The twin questions of the nature of sediment incorporation at the base of thick polar ice sheets and of their erosive capacities have been a matter of conjecture, largely due to lack of access to the bed. Observations of sediment incorporation at the edges of ice sheets likely reflect localized interaction of the ice with their beds, but it is hazardous, at best, to extrapolate such findings to the interiors of large ice sheets. In 1993 the Greenland ice sheet at the GISP2 Summit, central Greenland, site was successfully core-drilled to bedrock. This, in conjunction with an earlier successful drilling to bedrock of the Antarctic ice sheet at Byrd Station, now offers, first-hand, the opportunity to examine processes occurring in the immediate vicinity of the ice/bedrock interface of thick polar ice sheets.
Results and Discussion
The nature of stratified debris in ice cores from the bottom of the Antarctic ice sheet at Byrd Station has been reported in detail by Reference Gow, Epstein and SheehyGow and others (1979). For purposes of the present intercomparison with sediment incorporation into the basal ice at GISP2 the results from Byrd Station are briefly reviewed.
Penetration of the ice/rock interface at Byrd Station was accompanied by upwelling of water into the drillhole, clear evidence that the basal ice was at its pressure- melting point (−l.8° C). The first occurrence of lithic debris was observed 4.83 m above the ice/rock interface. Strongly stratified throughout, this basal debris was composed predominantly of clay-, sand- and pebble-sized particles interspersed with cobbles that included large rock fragments only partially contained within the 10 cm diameter dimensions of the core. Most pebbles were actually sedimentary aggregates consisting of ice-cemented clay and sand that disintegrated upon melting. Up to 1 cm in diameter, these pebble-like clots occurred either concentrated in layers several centimeters thick or as discrete particles dispersed within the ice. These clots are believed to have originated during freezing of slurries or muddy waters formed at the base of the ice sheet. Light mineral compositions of a number of clots included quartz, plagioclase feldspars, muscovite, chlorite and kaolinite. Specific kinds of rock identified in the basal ice at Byrd Station included granite, quartz monzonitc, basaltic tuff and arkosic arenite. A section of core displaying sedimentary stratification at the top of the debris zone is shown in Figure 1. The layering appears significantly inclined due to the 14-15° inclination of the hole during drilling. However, the true disposition of the layers is horizontal. Ice-debris contents obtained on several pieces of core, 15-22 cm long, yielded debris weight percentages of 12-15%.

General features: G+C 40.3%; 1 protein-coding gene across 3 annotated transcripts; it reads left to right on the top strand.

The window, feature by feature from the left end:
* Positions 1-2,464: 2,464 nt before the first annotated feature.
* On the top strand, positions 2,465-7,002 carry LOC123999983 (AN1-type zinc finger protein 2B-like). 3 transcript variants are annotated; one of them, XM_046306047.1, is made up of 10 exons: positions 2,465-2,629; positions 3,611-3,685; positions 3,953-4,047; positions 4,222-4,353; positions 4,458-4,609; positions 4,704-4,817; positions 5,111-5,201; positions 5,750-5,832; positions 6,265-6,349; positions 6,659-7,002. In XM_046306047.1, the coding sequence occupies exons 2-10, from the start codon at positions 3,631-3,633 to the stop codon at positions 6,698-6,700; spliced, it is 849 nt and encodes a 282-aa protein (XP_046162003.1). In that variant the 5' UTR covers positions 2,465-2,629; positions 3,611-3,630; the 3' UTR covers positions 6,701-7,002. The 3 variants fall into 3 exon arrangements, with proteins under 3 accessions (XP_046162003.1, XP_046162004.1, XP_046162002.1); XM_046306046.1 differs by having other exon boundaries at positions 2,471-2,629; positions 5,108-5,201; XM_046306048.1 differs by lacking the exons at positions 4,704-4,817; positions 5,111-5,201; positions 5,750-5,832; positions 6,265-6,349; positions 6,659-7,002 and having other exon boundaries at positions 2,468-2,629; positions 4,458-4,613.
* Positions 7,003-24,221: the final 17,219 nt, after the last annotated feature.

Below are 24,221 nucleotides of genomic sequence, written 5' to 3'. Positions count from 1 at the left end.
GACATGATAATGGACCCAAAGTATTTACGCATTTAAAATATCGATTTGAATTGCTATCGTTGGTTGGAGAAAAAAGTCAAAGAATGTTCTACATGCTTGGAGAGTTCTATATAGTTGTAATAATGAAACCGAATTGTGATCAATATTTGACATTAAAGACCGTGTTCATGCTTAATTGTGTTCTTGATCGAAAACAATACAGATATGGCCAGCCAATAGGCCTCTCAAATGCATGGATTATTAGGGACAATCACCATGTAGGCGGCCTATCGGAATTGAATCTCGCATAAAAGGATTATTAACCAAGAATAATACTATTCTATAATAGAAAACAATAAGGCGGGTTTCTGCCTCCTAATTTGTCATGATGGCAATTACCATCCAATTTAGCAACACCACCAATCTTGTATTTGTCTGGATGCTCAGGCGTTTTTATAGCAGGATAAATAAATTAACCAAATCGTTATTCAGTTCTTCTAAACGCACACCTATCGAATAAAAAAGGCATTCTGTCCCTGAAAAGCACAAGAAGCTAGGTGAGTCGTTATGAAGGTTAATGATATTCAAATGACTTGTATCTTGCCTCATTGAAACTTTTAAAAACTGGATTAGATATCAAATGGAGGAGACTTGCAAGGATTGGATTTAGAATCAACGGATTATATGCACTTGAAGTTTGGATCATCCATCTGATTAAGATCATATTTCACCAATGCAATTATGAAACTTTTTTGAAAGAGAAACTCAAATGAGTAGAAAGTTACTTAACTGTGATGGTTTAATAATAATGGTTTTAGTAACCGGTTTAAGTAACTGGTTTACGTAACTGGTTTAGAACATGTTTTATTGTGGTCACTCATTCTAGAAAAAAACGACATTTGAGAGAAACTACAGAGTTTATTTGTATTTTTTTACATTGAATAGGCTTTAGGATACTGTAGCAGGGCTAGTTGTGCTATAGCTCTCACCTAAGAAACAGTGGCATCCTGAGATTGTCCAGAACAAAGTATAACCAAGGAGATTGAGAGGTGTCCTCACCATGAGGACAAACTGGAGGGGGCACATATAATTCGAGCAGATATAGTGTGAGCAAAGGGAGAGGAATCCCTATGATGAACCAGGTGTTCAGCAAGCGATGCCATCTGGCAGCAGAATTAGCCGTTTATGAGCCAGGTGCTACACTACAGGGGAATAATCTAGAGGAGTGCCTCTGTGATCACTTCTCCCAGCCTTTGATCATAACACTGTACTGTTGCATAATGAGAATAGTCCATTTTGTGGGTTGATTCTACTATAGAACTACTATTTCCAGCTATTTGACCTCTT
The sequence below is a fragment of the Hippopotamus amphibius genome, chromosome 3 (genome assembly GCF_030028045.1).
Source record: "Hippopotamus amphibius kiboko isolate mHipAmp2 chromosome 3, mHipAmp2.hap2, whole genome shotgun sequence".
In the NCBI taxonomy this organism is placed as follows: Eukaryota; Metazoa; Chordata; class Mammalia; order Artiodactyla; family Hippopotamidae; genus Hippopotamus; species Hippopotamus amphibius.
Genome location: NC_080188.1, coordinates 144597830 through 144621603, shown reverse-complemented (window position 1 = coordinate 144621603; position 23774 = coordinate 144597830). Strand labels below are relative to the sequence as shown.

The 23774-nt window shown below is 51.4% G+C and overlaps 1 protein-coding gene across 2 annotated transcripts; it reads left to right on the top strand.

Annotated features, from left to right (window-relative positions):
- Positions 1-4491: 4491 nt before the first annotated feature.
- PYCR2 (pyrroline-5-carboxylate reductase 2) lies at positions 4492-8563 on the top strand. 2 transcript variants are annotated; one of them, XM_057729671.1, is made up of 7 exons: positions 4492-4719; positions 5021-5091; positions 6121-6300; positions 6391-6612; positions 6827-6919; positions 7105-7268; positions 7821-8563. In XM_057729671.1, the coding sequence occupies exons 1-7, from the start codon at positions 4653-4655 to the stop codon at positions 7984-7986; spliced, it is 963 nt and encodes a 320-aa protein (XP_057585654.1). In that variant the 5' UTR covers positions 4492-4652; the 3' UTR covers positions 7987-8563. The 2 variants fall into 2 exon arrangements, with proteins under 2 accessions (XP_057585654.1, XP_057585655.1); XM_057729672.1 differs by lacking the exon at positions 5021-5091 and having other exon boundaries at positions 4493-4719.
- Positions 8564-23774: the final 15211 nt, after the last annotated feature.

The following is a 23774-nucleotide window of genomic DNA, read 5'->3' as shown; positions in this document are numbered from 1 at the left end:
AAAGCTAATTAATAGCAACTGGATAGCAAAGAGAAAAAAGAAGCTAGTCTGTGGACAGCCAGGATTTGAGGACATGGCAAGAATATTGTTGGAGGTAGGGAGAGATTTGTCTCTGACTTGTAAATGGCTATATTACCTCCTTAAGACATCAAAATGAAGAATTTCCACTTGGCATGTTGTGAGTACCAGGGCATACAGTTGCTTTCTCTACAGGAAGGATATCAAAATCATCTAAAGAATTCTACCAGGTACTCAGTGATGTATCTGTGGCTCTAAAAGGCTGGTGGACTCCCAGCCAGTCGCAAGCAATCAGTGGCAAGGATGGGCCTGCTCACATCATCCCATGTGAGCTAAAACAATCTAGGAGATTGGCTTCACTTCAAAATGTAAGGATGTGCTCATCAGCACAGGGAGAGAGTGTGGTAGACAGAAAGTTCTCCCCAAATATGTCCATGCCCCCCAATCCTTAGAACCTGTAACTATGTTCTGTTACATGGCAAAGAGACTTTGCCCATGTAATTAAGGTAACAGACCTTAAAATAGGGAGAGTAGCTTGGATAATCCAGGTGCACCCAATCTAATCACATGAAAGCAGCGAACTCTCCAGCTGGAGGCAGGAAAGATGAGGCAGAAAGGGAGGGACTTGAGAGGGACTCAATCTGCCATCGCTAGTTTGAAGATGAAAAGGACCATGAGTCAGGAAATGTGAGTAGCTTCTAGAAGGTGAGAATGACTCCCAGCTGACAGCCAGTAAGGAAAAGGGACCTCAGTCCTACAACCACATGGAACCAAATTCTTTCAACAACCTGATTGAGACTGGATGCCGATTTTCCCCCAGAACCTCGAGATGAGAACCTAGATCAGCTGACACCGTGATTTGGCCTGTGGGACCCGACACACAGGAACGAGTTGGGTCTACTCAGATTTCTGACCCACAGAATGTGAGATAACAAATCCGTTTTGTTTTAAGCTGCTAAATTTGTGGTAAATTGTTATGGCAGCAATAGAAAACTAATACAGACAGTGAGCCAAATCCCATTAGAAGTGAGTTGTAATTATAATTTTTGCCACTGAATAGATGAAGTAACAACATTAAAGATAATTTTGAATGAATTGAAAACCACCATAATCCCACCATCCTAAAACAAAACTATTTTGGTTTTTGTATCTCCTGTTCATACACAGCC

Gas-content measurements at several different levels in the basal debris-rich ice yielded gas volumes of less than 0.2 ml per 100g of ice, compared to 10.5-12.5 ml per 100 g measured in glacial ice from above the debris zone. This, and the fact that the transition from air-rich glacial ice to ice virtually devoid of air coincided with the first appearance of stratified debris, is consistent with the notion that the basal debris zone at Byrd Station originated by freezing of glacially derived meltwater, with freezing occurring slowly enough to allow rejection of virtually all air dissolved in the water. Reference Lorius, Raynaud and DolleLorius and others (1968) have also attributed the air-free nature of basal ice in East Antarctica to freezing-on of ice at the glacier bed.
Results of stable-isotope analysis of the basal debris-rich ice at Byrd Station also confirm the concept of basal freezing of meltwater and concomitant incorporation of debris. The observed 3‰ enrichment in the δ 18O content of the basal ice with respect to that of actual basal meltwater agrees very closely with the magnitude and direction of change reported by Reference O’NeilO’Neil (1968) for oxygen-isotope fractionation between ice and fresh water. Results of this examination of debris-rich basal ice at Byrd Station represented the first significant piece of evidence in support of the Reference WeertmanWeertman (1961) thesis that “freeze-on” of debris is a viable mechanism of basal moraine formation beneath ice sheets.